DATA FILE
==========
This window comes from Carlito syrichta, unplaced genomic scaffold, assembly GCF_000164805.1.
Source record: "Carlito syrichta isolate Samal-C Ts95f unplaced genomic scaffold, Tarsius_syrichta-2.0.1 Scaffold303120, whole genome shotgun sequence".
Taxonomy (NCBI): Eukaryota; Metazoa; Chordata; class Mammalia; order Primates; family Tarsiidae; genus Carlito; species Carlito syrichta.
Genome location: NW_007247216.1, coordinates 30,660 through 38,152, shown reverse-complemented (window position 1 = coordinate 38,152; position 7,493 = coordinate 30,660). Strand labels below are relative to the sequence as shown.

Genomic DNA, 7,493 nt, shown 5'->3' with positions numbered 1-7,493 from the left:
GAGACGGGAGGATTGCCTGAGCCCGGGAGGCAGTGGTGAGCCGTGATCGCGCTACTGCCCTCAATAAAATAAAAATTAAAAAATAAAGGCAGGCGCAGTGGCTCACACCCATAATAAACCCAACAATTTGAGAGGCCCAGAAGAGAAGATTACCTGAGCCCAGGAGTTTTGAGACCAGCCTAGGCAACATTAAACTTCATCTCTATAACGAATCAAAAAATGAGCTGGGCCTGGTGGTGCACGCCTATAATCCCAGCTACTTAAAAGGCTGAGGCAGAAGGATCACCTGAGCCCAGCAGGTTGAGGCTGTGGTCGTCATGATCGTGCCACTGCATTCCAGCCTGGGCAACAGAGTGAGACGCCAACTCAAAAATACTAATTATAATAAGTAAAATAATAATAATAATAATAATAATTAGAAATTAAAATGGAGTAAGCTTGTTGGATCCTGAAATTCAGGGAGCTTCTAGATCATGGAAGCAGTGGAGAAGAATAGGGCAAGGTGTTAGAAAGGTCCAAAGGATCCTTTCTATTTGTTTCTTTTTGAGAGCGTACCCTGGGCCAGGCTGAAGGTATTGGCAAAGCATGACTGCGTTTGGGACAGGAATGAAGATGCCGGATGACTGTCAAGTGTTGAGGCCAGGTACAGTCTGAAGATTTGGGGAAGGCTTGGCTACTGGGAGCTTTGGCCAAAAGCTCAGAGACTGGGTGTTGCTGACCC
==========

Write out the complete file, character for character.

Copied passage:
This window comes from Carlito syrichta, unplaced genomic scaffold, assembly GCF_000164805.1.
Source record: "Carlito syrichta isolate Samal-C Ts95f unplaced genomic scaffold, Tarsius_syrichta-2.0.1 Scaffold303120, whole genome shotgun sequence".
Taxonomy (NCBI): Eukaryota; Metazoa; Chordata; class Mammalia; order Primates; family Tarsiidae; genus Carlito; species Carlito syrichta.
Genome location: NW_007247216.1, coordinates 30,660 through 38,152, shown reverse-complemented (window position 1 = coordinate 38,152; position 7,493 = coordinate 30,660). Strand labels below are relative to the sequence as shown.

Genomic DNA, 7,493 nt, shown 5'->3' with positions numbered 1-7,493 from the left:
GAGACGGGAGGATTGCCTGAGCCCGGGAGGCAGTGGTGAGCCGTGATCGCGCTACTGCCCTCAATAAAATAAAAATTAAAAAATAAAGGCAGGCGCAGTGGCTCACACCCATAATAAACCCAACAATTTGAGAGGCCCAGAAGAGAAGATTACCTGAGCCCAGGAGTTTTGAGACCAGCCTAGGCAACATTAAACTTCATCTCTATAACGAATCAAAAAATGAGCTGGGCCTGGTGGTGCACGCCTATAATCCCAGCTACTTAAAAGGCTGAGGCAGAAGGATCACCTGAGCCCAGCAGGTTGAGGCTGTGGTCGTCATGATCGTGCCACTGCATTCCAGCCTGGGCAACAGAGTGAGACGCCAACTCAAAAATACTAATTATAATAAGTAAAATAATAATAATAATAATAATAATTAGAAATTAAAATGGAGTAAGCTTGTTGGATCCTGAAATTCAGGGAGCTTCTAGATCATGGAAGCAGTGGAGAAGAATAGGGCAAGGTGTTAGAAAGGTCCAAAGGATCCTTTCTATTTGTTTCTTTTTGAGAGCGTACCCTGGGCCAGGCTGAAGGTATTGGCAAAGCATGACTGCGTTTGGGACAGGAATGAAGATGCCGGATGACTGTCAAGTGTTGAGGCCAGGTACAGTCTGAAGATTTGGGGAAGGCTTGGCTACTGGGAGCTTTGGCCAAAAGCTCAGAGACTGGGTGTTGCTGACCC